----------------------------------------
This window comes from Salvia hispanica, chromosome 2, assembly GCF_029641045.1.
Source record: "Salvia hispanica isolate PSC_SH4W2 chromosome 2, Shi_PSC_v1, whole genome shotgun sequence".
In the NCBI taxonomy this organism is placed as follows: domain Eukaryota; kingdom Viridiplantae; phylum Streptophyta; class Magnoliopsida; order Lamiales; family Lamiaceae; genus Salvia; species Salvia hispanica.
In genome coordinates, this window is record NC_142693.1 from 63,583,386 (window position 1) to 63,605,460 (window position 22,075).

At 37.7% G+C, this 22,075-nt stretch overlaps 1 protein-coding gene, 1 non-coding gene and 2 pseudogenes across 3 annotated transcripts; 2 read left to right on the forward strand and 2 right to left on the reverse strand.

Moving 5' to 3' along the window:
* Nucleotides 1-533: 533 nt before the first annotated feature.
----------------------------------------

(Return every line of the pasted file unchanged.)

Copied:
This window comes from Salvia hispanica, chromosome 2, assembly GCF_029641045.1.
Source record: "Salvia hispanica isolate PSC_SH4W2 chromosome 2, Shi_PSC_v1, whole genome shotgun sequence".
In the NCBI taxonomy this organism is placed as follows: domain Eukaryota; kingdom Viridiplantae; phylum Streptophyta; class Magnoliopsida; order Lamiales; family Lamiaceae; genus Salvia; species Salvia hispanica.
In genome coordinates, this window is record NC_142693.1 from 63,583,386 (window position 1) to 63,605,460 (window position 22,075).

At 37.7% G+C, this 22,075-nt stretch overlaps 1 protein-coding gene, 1 non-coding gene and 2 pseudogenes across 3 annotated transcripts; 2 read left to right on the forward strand and 2 right to left on the reverse strand.

Moving 5' to 3' along the window:
* Nucleotides 1-533: 533 nt before the first annotated feature.